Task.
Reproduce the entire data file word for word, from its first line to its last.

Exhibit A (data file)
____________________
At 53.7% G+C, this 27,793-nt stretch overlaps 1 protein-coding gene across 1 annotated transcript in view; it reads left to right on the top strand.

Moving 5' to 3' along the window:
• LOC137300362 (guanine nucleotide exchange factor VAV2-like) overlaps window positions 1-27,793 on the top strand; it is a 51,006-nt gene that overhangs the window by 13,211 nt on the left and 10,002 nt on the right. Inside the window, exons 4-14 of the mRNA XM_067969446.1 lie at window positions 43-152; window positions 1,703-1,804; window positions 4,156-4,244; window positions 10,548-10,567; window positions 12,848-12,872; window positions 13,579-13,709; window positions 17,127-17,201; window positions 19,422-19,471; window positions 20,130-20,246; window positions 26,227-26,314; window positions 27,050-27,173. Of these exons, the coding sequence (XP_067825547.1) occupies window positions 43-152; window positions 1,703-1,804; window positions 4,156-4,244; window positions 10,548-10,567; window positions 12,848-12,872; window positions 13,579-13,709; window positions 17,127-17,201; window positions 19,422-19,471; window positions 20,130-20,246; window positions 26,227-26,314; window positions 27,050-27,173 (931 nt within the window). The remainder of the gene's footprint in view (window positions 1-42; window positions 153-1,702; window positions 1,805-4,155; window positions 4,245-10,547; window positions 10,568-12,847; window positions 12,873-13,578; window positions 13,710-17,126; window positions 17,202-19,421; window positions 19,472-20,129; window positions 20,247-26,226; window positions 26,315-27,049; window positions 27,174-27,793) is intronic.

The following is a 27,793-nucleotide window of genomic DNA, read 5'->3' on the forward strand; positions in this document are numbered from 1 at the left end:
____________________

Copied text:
At 53.7% G+C, this 27,793-nt stretch overlaps 1 protein-coding gene across 1 annotated transcript in view; it reads left to right on the top strand.

Moving 5' to 3' along the window:
• LOC137300362 (guanine nucleotide exchange factor VAV2-like) overlaps window positions 1-27,793 on the top strand; it is a 51,006-nt gene that overhangs the window by 13,211 nt on the left and 10,002 nt on the right. Inside the window, exons 4-14 of the mRNA XM_067969446.1 lie at window positions 43-152; window positions 1,703-1,804; window positions 4,156-4,244; window positions 10,548-10,567; window positions 12,848-12,872; window positions 13,579-13,709; window positions 17,127-17,201; window positions 19,422-19,471; window positions 20,130-20,246; window positions 26,227-26,314; window positions 27,050-27,173. Of these exons, the coding sequence (XP_067825547.1) occupies window positions 43-152; window positions 1,703-1,804; window positions 4,156-4,244; window positions 10,548-10,567; window positions 12,848-12,872; window positions 13,579-13,709; window positions 17,127-17,201; window positions 19,422-19,471; window positions 20,130-20,246; window positions 26,227-26,314; window positions 27,050-27,173 (931 nt within the window). The remainder of the gene's footprint in view (window positions 1-42; window positions 153-1,702; window positions 1,805-4,155; window positions 4,245-10,547; window positions 10,568-12,847; window positions 12,873-13,578; window positions 13,710-17,126; window positions 17,202-19,421; window positions 19,472-20,129; window positions 20,247-26,226; window positions 26,315-27,049; window positions 27,174-27,793) is intronic.

The following is a 27,793-nucleotide window of genomic DNA, read 5'->3' on the forward strand; positions in this document are numbered from 1 at the left end: